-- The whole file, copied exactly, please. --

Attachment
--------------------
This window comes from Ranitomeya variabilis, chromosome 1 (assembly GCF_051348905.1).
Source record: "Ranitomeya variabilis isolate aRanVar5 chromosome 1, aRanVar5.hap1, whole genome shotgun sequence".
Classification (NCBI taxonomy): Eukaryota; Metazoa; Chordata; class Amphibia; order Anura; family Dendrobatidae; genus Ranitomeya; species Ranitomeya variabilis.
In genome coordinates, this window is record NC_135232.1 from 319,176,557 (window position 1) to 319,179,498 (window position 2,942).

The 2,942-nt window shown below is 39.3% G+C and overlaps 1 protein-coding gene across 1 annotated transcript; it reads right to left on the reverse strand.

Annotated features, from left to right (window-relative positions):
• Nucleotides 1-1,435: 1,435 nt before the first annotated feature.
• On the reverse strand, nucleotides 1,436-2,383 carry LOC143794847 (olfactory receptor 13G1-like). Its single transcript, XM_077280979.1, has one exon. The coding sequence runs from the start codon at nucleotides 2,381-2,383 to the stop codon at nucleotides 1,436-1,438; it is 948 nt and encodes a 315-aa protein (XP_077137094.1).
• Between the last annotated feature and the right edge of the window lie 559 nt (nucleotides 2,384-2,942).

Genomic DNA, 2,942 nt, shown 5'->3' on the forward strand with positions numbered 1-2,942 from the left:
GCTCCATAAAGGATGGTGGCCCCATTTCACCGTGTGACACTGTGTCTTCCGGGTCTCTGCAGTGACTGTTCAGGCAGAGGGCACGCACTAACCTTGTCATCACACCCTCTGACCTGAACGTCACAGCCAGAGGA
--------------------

This window comes from Ranitomeya variabilis, chromosome 1 (assembly GCF_051348905.1).
Source record: "Ranitomeya variabilis isolate aRanVar5 chromosome 1, aRanVar5.hap1, whole genome shotgun sequence".
Classification (NCBI taxonomy): Eukaryota; Metazoa; Chordata; class Amphibia; order Anura; family Dendrobatidae; genus Ranitomeya; species Ranitomeya variabilis.
In genome coordinates, this window is record NC_135232.1 from 319,176,557 (window position 1) to 319,179,498 (window position 2,942).

The 2,942-nt window shown below is 39.3% G+C and overlaps 1 protein-coding gene across 1 annotated transcript; it reads right to left on the reverse strand.

Annotated features, from left to right (window-relative positions):
• Nucleotides 1-1,435: 1,435 nt before the first annotated feature.
• On the reverse strand, nucleotides 1,436-2,383 carry LOC143794847 (olfactory receptor 13G1-like). Its single transcript, XM_077280979.1, has one exon. The coding sequence runs from the start codon at nucleotides 2,381-2,383 to the stop codon at nucleotides 1,436-1,438; it is 948 nt and encodes a 315-aa protein (XP_077137094.1).
• Between the last annotated feature and the right edge of the window lie 559 nt (nucleotides 2,384-2,942).

Genomic DNA, 2,942 nt, shown 5'->3' on the forward strand with positions numbered 1-2,942 from the left:
GCTCCATAAAGGATGGTGGCCCCATTTCACCGTGTGACACTGTGTCTTCCGGGTCTCTGCAGTGACTGTTCAGGCAGAGGGCACGCACTAACCTTGTCATCACACCCTCTGACCTGAACGTCACAGCCAGAGGA